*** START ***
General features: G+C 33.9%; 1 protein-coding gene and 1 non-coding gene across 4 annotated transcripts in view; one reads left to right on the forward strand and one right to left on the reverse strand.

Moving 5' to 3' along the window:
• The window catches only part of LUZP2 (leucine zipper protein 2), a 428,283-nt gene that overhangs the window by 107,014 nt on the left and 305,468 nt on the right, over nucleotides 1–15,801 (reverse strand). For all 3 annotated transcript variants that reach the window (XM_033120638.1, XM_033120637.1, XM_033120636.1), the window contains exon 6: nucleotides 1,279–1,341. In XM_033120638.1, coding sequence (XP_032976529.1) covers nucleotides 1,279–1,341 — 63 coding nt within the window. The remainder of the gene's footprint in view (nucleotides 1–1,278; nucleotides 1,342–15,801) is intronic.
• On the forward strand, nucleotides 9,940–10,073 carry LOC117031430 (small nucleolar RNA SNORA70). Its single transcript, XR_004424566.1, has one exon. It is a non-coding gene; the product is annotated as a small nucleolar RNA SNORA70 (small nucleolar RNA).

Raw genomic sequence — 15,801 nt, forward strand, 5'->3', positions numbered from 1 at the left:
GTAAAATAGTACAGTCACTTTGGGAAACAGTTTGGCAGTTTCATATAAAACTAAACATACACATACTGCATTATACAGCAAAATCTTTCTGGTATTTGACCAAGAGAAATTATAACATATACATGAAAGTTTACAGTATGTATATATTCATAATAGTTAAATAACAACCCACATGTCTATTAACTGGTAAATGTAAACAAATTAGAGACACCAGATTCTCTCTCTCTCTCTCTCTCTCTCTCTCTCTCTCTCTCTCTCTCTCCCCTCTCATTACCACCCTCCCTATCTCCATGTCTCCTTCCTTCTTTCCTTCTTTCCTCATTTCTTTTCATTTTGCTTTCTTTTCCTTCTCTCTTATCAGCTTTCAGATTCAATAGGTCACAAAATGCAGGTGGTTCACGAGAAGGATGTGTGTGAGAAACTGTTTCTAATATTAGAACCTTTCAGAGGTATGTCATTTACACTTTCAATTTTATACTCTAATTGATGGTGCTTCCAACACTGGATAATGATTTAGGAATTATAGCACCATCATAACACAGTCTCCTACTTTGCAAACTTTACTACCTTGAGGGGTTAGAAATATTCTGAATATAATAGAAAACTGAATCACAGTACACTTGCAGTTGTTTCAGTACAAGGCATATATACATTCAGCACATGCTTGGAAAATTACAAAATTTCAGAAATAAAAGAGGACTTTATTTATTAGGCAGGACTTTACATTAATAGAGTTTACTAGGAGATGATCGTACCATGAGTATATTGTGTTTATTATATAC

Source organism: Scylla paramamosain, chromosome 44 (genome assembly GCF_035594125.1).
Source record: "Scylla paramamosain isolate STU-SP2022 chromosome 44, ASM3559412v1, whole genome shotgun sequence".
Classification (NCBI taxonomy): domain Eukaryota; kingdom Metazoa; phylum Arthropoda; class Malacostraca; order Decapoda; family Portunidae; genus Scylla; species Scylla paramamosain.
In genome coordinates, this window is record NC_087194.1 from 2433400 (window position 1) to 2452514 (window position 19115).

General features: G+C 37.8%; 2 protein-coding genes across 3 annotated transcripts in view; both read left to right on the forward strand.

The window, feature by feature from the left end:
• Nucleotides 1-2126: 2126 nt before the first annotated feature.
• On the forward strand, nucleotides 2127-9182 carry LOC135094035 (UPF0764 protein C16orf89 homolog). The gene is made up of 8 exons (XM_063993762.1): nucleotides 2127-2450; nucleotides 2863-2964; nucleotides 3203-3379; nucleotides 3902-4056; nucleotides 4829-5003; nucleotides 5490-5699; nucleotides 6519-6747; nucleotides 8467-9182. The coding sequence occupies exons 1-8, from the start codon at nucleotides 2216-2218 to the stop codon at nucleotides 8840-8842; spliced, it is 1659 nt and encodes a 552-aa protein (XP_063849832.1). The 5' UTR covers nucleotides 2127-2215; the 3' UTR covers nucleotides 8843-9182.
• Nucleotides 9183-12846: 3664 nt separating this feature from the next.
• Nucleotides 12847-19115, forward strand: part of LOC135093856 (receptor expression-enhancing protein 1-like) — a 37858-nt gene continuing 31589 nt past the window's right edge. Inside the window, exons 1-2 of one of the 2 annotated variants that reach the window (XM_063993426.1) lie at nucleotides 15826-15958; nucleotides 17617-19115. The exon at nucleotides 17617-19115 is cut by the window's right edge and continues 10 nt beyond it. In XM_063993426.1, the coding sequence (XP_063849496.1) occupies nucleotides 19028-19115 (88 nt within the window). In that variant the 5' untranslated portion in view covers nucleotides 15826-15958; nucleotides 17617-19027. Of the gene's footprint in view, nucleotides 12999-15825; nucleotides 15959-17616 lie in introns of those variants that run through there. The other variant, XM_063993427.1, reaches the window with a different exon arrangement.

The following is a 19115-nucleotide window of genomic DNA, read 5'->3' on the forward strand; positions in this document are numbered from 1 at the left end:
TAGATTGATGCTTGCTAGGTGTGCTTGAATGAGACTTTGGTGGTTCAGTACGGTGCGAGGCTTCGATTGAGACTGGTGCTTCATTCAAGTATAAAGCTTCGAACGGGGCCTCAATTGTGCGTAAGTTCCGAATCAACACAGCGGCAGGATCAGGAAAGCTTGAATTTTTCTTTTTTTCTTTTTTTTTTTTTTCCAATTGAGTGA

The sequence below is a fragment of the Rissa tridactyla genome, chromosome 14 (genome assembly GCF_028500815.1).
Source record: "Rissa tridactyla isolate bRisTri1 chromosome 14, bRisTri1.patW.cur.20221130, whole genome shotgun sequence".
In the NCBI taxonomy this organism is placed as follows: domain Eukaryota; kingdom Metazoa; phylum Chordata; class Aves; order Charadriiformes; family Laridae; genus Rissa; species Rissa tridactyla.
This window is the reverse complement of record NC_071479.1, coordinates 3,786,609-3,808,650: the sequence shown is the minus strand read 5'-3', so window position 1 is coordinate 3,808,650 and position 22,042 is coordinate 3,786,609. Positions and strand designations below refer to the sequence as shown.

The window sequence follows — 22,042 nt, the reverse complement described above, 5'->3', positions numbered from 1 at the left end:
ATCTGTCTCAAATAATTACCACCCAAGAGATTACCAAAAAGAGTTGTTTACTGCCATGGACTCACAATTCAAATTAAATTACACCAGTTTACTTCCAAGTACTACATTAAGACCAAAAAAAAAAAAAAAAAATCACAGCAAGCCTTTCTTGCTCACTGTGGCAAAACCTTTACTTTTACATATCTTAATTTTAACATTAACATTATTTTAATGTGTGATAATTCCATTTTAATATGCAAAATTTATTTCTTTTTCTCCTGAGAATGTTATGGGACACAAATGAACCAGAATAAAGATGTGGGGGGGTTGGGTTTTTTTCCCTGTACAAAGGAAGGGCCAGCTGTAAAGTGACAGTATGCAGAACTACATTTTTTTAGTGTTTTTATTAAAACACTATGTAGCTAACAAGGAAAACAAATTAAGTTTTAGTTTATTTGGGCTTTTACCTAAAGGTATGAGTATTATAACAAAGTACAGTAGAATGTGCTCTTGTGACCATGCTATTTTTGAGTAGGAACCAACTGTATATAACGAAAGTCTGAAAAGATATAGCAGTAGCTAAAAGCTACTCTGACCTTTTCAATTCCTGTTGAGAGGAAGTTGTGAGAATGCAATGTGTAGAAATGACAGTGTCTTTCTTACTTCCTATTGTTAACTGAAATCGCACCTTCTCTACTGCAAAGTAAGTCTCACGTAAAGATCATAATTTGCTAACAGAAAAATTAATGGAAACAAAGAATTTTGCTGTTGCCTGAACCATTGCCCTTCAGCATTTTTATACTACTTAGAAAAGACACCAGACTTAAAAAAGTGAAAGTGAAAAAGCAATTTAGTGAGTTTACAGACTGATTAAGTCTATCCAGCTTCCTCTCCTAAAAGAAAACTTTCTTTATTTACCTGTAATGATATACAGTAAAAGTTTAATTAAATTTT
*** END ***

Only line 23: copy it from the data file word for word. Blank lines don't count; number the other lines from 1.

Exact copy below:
The window sequence follows — 22,042 nt, the reverse complement described above, 5'->3', positions numbered from 1 at the left end: